The agency downgraded Crown’s notes after New South Wales’ regulator told it to delay opening its new casino in Barangaroo.
Australia.- Crown Resorts has received more bad news as a downgrade in its credit rating from Moody’s ups interest rates on its financial notes.
Moody’s Investors Service downgraded Crown’s issuer rating from Baa2 to Baa3 and kept the rating under review following the decision to delay the launch of gaming operations at is new casino in Barangaroo.
In a filing to the Australian Securities Exchange (ASX), Crown said there will be a resulting increase in interest costs on its Euro Medium-term Notes of approximately US$1m a year.
The firm said: “A further downgrade would entitle the noteholder of Crown’s Euro Medium-term Notes to elect to redeem the notes with a make whole.”
Moody’s took its decision after the New South Wales Independent Liquor and Gaming Authority (ILGA) requested to delay the beginning of operations at Crown’s new casino, which it had planned to launch on December 14.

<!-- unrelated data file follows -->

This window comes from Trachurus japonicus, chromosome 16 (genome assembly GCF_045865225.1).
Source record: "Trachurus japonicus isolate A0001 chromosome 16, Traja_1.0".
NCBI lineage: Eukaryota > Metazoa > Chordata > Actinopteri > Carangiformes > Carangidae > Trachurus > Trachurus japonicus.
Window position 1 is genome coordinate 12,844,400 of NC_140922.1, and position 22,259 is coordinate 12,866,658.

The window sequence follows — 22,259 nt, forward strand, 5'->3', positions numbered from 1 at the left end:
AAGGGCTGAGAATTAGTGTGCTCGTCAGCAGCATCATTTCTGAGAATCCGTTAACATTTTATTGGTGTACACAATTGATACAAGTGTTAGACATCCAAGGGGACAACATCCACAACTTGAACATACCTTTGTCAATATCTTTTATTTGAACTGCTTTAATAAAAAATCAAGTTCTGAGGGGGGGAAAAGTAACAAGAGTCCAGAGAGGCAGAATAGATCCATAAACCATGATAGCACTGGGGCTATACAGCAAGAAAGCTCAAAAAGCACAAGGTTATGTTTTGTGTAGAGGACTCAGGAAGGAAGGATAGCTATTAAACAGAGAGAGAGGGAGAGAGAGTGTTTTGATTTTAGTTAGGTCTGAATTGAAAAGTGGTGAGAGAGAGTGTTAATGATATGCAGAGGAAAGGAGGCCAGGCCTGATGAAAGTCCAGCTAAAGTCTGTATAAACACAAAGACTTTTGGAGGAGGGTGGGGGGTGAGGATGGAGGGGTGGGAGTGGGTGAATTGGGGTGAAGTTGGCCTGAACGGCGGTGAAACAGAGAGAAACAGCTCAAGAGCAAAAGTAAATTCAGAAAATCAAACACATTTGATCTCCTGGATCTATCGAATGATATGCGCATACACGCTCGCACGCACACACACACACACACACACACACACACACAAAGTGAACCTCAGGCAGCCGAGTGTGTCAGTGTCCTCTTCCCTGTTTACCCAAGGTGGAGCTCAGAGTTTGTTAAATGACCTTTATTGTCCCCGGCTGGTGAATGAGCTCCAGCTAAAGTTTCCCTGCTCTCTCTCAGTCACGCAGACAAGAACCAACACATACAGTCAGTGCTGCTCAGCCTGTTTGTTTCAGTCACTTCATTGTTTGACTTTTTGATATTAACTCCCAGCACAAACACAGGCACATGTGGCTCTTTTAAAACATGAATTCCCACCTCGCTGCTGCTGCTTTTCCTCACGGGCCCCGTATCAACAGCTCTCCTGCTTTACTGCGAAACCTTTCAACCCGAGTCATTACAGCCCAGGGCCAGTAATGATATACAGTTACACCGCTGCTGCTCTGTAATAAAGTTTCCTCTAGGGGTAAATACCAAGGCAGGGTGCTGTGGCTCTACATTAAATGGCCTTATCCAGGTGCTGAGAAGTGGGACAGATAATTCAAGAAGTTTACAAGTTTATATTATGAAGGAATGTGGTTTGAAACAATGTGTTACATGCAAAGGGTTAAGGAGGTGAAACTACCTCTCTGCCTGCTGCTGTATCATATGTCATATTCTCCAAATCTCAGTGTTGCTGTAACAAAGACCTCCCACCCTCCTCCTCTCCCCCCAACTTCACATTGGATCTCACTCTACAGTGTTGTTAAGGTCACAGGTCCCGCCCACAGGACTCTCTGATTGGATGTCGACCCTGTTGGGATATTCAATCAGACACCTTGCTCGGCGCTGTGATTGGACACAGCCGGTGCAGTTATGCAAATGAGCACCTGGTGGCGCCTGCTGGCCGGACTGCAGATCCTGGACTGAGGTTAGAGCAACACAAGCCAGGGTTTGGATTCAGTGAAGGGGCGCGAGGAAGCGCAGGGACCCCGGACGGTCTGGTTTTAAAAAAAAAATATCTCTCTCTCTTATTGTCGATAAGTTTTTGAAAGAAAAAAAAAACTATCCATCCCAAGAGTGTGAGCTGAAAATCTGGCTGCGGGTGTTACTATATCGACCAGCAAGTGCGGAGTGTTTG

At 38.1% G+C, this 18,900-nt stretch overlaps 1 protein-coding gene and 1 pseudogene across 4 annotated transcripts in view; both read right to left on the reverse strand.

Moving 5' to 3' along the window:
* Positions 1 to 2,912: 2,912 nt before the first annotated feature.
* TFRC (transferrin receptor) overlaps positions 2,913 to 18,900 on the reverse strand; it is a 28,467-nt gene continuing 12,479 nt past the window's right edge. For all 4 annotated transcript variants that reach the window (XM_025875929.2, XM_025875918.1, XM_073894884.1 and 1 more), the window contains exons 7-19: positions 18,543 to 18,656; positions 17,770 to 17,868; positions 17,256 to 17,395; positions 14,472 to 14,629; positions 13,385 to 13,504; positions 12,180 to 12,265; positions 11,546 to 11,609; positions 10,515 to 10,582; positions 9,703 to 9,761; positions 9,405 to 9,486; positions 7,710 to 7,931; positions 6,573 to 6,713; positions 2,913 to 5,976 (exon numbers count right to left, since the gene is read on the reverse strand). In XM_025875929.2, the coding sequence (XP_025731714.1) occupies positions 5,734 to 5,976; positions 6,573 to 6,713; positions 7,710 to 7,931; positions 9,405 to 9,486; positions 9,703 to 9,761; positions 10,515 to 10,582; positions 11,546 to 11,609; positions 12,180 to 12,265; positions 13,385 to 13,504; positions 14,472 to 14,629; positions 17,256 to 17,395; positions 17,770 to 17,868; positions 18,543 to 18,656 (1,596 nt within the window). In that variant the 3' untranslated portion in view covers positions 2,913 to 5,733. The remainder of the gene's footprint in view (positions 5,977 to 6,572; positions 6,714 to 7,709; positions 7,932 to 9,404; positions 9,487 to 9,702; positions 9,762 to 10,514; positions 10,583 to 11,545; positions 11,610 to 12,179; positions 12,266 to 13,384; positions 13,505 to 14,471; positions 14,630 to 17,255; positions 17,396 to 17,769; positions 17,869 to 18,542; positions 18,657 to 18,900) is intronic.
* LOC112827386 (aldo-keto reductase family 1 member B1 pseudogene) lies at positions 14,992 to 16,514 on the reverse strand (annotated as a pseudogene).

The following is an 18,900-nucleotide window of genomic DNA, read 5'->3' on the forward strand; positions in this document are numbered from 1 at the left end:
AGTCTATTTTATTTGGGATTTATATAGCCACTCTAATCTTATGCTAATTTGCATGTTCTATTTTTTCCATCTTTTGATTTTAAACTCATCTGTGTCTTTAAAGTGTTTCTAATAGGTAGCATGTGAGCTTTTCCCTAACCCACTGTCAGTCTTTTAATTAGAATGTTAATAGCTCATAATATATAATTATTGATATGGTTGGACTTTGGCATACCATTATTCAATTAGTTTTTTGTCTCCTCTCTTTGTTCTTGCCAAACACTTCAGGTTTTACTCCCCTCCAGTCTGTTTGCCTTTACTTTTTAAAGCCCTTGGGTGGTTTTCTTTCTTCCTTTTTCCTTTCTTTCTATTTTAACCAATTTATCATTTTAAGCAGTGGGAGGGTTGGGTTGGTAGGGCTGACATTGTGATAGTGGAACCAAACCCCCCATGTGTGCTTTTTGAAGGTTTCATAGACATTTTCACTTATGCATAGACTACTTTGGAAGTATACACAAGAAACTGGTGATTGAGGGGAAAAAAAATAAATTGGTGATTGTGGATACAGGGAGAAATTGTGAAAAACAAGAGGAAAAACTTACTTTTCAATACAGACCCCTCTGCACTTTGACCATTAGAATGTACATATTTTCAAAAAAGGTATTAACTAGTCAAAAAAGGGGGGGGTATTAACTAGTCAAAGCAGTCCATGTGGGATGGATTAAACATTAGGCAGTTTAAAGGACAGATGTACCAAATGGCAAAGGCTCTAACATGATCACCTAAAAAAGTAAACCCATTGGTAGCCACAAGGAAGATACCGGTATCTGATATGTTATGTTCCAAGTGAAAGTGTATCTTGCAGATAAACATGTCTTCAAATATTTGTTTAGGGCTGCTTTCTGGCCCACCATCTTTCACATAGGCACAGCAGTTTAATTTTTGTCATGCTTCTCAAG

The regulator said that there were concerns over the company’s suitability to run the casino after evidence of “extremely concerning” behaviour emerged at its hearing into the operator’s conduct.
The ILGA is set to make a decision by February 21 on whether Crown is suitable to keep its licence for the new casino.
Maadhavi Barber, an analyst at Moody’s said in the note attached to the filing: “The downgrade reflects our opinion that there is an increasing likelihood of material downside implications from the escalating regulatory investigations Crown is facing.
“In particular, the review will focus on the potential for further material negative outcomes that could not only affect the license for Crown Sydney, but could also bring forth regulatory challenges to Crown’s other licenses.”
Moody’s believes Crown could face large fines or changes to its licencing conditions, or even the loss of its licence for the Barangaroo casino.
It also expects Crown’s earnings from gaming operations will remain weak in the fiscal year ending June 2021 due to the pandemic.
The agency said: “The impact of job losses and asset price declines may continue to weigh on discretionary consumer spending even after current virus containment measures are phased out, and it remains uncertain how quickly consumers will again be confident to gather in public.”
It said the company’s outlook could be upgraded if the operator was found suitable to keep its casino licence or it takes action on recommendations made by regulators.
Crown recently decided to end all junket operations unless the companies were approved by state regulators.